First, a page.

Redline Tango (2003, revised 2005)
Commissioned by the Brooklyn Philharmonic, Robert Spano, Music Director.
Premiered February 21 & 22, 2003.
Additional performances by the Dallas Symphony with Andrew Litton in June 2004 (Dallas, Texas) and July 2004 (Vail, Colorado); The Minnesota Orchestra, conducted by Andrew Litton, in July 2005; The Cabrillo Festival of Contemporary Music, conducted by Marin Alsop, in August 2005; the Bergen Philharmonic of Norway, conducted by Andrew Litton, in October 2006; the Eastern Music Festival Orchestra, conducted by Christian Knapp, in July 2007; the BBC Scottish Orchestra, conducted by Andrew Litton, in October 2008; the Grand Rapids Symphony, conducted by David Lockington; the Columbus Symphony Orchestra, conducted by Peter Stafford Wilson; The Sydney Conservatory of Music, conducted by Luke Gilmour; the Annapolis Symphony, conducted by Jose-Luis Novo.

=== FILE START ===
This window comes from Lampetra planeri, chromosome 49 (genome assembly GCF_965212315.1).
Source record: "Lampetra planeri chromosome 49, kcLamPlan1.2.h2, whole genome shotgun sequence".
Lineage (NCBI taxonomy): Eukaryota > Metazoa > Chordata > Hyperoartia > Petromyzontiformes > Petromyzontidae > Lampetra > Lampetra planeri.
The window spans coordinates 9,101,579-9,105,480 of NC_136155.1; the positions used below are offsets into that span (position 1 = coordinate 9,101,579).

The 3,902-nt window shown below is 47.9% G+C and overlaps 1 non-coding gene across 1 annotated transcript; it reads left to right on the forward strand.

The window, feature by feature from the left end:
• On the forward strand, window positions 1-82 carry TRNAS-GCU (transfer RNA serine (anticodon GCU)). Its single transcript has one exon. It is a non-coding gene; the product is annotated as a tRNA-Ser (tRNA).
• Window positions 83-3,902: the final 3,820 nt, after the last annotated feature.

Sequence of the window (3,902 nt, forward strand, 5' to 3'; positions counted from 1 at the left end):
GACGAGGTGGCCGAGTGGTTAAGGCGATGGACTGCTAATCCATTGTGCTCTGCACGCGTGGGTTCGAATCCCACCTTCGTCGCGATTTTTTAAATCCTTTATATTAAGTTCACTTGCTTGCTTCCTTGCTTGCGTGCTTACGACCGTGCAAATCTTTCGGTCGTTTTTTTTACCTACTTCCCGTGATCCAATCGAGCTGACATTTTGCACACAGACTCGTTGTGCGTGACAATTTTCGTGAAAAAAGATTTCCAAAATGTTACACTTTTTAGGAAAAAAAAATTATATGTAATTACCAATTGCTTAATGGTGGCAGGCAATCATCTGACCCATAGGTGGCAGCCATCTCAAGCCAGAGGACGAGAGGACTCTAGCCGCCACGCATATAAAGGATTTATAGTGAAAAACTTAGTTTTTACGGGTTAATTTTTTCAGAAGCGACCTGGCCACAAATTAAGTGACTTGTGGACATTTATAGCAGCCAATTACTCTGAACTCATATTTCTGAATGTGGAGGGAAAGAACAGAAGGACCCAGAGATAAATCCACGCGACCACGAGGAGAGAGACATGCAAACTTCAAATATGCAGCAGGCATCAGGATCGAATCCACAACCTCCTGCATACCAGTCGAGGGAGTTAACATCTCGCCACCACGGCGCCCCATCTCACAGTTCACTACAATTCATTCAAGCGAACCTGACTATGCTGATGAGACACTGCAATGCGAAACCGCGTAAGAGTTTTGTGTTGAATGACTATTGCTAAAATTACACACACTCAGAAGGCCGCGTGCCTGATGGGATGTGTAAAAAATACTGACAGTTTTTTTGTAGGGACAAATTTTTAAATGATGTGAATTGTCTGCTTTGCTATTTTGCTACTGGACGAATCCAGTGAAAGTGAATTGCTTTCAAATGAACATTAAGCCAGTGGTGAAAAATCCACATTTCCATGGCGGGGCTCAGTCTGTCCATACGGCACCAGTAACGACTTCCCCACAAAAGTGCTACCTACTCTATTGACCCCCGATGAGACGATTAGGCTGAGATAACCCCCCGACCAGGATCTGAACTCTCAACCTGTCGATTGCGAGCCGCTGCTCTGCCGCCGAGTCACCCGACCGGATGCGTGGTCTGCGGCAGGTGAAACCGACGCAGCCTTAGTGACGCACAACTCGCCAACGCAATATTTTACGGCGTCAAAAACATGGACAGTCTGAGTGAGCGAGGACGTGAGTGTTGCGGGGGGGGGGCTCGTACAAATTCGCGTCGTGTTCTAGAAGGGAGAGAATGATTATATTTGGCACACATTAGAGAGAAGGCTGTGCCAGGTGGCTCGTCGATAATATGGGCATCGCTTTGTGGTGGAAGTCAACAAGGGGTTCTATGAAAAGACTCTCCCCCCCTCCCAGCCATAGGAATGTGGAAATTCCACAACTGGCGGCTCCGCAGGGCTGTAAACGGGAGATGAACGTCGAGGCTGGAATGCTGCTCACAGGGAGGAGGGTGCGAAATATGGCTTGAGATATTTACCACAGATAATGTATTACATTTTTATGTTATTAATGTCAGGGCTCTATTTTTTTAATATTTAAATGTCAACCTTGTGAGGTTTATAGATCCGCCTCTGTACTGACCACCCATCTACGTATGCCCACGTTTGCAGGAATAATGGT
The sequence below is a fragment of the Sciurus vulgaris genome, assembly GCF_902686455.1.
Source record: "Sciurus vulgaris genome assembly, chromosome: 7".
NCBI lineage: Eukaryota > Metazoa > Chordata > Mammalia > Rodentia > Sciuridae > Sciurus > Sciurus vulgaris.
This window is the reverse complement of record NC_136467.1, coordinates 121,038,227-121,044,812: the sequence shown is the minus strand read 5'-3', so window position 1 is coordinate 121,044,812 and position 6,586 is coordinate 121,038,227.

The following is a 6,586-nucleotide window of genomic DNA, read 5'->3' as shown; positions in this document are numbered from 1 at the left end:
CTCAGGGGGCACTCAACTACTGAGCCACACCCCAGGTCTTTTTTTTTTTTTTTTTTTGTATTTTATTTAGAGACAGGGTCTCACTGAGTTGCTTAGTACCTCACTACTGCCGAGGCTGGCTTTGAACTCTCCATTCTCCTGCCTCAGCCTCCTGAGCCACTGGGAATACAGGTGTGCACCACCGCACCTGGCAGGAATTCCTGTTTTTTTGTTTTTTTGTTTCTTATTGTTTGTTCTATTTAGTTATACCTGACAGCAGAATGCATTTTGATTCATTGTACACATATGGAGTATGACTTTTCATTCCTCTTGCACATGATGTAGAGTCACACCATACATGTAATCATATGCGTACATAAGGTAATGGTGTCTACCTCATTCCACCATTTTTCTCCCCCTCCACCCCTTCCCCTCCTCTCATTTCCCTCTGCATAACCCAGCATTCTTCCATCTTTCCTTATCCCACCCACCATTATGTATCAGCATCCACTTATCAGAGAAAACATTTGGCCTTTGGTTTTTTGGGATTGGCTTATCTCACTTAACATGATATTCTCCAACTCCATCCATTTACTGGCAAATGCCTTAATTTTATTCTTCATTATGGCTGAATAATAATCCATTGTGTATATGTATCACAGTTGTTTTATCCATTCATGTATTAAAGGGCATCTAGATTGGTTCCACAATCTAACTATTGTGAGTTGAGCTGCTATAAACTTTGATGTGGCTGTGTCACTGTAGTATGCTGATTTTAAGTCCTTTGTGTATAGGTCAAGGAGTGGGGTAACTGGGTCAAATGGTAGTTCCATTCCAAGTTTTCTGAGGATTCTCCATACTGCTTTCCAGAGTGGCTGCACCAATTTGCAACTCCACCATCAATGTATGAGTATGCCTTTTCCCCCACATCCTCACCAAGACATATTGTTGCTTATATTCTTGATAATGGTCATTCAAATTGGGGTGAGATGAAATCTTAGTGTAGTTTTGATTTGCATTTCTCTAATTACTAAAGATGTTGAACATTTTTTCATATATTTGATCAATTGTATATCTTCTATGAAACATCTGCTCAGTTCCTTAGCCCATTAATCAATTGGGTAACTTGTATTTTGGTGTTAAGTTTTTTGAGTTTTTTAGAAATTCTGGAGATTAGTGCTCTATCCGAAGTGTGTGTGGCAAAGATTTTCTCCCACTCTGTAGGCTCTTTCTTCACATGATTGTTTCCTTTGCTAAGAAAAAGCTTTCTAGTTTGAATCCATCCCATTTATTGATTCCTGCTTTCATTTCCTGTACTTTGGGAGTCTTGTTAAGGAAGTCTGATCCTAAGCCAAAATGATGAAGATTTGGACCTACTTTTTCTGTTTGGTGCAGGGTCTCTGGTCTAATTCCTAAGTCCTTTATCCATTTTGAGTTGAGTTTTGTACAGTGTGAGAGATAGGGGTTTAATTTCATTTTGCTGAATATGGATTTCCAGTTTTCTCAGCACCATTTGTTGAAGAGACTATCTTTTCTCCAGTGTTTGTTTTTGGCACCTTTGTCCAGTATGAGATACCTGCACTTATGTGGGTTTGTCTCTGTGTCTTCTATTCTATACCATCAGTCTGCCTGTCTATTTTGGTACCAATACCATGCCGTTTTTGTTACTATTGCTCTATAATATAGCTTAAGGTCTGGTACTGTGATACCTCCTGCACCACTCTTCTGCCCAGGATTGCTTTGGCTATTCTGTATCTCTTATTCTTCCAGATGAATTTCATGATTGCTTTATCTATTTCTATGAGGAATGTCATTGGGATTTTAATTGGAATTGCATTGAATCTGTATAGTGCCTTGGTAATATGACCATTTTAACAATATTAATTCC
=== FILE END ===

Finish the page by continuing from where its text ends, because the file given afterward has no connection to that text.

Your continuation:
"Redline Tango" takes its title from two sources. The first is the common term of "redlining an engine," or, pushing it to the limit. In the case of this score, "redline" also refers to the "red line," or the IRT subway line (2 & 3 trains) of the New York subway system, which is the train that goes between my apartment on the Upper West Side of Manhattan and BAM, where this work was premiered.
The work is in three sections. The first section is the initial virtuosic "redlining" section, with constantly-driving 16th-notes and a gradual increase in intensity. After the peak comes the second section, the "tango," which is rather light but demented, and even a bit sleazy. The material for the tango is derived directly from the first section of the work. A transition leads us back to an even "redder" version of the first section, with one final pop at the end.